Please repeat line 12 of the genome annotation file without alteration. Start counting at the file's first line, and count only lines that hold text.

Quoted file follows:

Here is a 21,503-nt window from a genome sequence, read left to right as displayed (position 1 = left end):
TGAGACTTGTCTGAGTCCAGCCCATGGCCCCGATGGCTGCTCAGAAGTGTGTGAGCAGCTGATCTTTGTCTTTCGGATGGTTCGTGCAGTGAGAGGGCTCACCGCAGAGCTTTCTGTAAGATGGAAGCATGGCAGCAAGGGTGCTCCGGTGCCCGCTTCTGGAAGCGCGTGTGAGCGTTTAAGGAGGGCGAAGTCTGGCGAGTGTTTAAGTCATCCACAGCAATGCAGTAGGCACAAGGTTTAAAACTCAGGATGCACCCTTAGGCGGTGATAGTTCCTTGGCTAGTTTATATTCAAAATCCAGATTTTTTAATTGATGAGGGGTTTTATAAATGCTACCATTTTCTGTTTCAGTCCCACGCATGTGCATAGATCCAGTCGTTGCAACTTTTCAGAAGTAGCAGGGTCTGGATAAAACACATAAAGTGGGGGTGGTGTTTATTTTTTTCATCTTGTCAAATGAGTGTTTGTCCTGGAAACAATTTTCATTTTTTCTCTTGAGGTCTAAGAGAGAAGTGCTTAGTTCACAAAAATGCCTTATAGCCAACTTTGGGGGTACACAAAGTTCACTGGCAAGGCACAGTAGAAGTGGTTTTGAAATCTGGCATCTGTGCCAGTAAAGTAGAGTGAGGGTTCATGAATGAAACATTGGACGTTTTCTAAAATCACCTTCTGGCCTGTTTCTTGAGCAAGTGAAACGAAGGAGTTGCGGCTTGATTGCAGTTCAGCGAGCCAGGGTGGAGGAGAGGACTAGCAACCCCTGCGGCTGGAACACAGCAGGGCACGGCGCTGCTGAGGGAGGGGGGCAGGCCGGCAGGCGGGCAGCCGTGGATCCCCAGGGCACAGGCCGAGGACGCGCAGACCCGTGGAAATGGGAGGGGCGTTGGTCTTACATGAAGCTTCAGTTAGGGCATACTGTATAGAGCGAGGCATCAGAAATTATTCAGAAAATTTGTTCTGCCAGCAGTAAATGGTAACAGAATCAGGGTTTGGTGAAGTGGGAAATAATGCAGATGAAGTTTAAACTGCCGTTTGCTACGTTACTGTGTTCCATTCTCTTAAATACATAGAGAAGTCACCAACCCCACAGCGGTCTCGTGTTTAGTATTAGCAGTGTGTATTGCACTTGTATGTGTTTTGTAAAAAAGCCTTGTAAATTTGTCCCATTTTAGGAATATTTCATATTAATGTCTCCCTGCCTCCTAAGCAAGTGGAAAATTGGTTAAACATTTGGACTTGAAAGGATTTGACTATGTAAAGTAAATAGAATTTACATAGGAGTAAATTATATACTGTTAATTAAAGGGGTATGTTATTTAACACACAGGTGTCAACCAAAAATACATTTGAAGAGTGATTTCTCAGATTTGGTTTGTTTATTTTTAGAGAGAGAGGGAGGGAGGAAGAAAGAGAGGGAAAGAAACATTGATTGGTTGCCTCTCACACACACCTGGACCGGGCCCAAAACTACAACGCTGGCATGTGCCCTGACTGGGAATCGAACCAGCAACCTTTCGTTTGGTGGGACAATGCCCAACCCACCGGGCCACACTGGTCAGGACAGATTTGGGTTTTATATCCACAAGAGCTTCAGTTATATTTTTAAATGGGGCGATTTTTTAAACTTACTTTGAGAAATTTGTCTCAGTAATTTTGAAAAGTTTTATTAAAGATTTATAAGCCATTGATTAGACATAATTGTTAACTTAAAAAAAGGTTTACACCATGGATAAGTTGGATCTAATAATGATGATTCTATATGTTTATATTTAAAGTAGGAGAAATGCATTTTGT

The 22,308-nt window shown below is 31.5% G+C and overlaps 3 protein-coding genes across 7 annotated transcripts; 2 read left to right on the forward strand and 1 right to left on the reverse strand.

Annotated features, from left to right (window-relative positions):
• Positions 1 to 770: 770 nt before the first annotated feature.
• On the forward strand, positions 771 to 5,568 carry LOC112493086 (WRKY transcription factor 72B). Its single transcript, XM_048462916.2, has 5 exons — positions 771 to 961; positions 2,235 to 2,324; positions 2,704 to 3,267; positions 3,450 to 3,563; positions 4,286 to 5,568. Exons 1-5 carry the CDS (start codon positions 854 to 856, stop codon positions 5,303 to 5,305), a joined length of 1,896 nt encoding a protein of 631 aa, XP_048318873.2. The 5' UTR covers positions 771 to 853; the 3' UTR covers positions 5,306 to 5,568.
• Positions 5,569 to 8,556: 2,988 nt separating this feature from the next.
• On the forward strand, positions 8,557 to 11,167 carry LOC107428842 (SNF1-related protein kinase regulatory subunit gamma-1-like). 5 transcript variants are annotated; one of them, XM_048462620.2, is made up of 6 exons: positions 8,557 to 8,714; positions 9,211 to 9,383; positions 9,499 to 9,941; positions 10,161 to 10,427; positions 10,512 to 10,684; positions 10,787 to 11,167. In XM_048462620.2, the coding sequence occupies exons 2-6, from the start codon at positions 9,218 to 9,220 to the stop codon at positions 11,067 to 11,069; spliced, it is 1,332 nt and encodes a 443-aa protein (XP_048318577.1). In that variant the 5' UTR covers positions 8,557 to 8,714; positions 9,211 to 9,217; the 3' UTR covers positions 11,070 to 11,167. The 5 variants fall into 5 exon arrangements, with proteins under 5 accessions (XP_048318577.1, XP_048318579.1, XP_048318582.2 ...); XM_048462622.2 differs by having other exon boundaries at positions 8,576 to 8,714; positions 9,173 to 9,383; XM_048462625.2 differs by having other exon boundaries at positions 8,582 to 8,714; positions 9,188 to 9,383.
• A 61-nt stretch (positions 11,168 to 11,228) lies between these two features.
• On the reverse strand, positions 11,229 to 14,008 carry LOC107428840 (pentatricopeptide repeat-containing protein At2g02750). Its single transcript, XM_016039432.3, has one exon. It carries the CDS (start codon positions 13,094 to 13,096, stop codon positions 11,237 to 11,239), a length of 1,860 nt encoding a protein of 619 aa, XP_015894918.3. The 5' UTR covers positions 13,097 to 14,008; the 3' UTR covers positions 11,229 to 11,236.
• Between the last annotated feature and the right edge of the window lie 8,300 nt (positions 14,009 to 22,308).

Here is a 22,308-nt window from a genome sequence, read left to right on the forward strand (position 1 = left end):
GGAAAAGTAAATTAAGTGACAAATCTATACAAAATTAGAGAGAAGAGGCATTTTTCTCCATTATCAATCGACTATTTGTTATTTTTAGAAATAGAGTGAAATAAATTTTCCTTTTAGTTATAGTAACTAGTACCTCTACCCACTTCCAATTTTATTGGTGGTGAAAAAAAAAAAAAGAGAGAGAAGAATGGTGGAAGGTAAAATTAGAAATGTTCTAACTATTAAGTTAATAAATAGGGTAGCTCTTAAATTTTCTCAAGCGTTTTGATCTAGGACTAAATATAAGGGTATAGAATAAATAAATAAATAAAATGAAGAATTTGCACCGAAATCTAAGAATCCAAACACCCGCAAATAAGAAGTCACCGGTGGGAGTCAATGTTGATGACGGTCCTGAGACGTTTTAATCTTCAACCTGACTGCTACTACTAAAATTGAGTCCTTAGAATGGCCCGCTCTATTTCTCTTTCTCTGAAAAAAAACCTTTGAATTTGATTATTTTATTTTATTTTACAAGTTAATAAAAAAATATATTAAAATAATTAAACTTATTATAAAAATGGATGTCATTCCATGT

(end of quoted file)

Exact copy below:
Here is a 22,308-nt window from a genome sequence, read left to right on the forward strand (position 1 = left end):